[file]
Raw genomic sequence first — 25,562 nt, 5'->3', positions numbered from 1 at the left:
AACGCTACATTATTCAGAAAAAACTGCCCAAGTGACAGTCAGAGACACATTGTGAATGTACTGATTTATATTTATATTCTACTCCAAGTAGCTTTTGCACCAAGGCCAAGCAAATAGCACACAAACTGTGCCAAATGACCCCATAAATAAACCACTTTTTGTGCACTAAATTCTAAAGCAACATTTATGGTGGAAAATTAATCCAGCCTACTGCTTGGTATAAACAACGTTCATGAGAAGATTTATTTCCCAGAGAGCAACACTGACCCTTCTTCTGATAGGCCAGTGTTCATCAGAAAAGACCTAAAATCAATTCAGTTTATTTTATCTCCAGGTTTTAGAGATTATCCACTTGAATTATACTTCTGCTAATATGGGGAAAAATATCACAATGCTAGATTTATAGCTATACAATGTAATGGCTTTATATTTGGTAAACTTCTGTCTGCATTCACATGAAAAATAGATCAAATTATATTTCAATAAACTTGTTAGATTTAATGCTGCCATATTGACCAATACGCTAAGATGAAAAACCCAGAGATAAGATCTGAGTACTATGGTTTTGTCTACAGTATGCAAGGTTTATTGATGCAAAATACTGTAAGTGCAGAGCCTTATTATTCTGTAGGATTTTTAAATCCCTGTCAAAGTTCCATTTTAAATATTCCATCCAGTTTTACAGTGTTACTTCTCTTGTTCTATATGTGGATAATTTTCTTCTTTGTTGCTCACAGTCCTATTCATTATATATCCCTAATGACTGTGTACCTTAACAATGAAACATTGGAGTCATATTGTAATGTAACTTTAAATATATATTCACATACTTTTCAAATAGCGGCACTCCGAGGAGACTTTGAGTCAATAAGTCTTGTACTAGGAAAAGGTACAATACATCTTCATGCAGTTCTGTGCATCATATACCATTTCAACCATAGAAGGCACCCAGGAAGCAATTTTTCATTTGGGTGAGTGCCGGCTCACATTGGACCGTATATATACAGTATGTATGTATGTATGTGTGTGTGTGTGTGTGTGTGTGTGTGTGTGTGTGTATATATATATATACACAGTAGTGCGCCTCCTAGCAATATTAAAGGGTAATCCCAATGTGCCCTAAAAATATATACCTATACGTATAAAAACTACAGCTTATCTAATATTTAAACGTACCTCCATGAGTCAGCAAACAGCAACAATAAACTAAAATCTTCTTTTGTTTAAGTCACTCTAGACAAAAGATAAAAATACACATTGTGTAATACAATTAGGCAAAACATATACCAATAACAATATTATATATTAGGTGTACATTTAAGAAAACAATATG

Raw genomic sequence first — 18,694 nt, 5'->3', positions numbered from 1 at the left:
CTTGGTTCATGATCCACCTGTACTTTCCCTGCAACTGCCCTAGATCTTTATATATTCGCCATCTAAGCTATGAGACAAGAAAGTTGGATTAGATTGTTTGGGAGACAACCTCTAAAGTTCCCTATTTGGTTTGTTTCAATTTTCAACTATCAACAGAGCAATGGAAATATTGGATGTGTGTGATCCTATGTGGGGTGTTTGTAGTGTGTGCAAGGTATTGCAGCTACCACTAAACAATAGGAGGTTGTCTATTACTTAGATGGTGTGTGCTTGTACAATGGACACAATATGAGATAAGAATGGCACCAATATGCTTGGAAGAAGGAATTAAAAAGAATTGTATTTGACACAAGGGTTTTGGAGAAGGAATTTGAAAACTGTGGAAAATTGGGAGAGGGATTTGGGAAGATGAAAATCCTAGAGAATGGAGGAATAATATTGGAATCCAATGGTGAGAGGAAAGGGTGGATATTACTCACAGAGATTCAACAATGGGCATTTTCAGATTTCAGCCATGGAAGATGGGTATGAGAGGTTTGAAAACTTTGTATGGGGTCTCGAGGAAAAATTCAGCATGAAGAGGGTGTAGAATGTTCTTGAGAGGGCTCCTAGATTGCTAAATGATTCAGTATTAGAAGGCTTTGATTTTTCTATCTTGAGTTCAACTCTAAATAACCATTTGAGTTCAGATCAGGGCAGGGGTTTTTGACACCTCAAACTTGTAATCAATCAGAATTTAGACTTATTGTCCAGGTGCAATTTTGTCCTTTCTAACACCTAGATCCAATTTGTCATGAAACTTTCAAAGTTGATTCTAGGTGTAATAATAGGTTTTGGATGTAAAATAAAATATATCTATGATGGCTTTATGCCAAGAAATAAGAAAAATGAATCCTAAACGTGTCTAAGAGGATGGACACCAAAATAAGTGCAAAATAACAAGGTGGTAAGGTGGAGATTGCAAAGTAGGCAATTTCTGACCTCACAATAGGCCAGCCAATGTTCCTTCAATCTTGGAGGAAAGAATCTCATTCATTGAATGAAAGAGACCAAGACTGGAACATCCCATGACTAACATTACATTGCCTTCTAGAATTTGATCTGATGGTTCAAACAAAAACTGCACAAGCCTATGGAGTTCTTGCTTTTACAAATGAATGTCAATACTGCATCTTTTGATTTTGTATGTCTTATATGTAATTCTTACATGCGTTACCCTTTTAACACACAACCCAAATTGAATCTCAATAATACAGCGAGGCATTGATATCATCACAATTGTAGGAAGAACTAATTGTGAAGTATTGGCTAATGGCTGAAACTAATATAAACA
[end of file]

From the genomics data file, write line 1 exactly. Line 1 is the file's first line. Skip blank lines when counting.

Raw genomic sequence first — 25,562 nt, 5'->3', positions numbered from 1 at the left: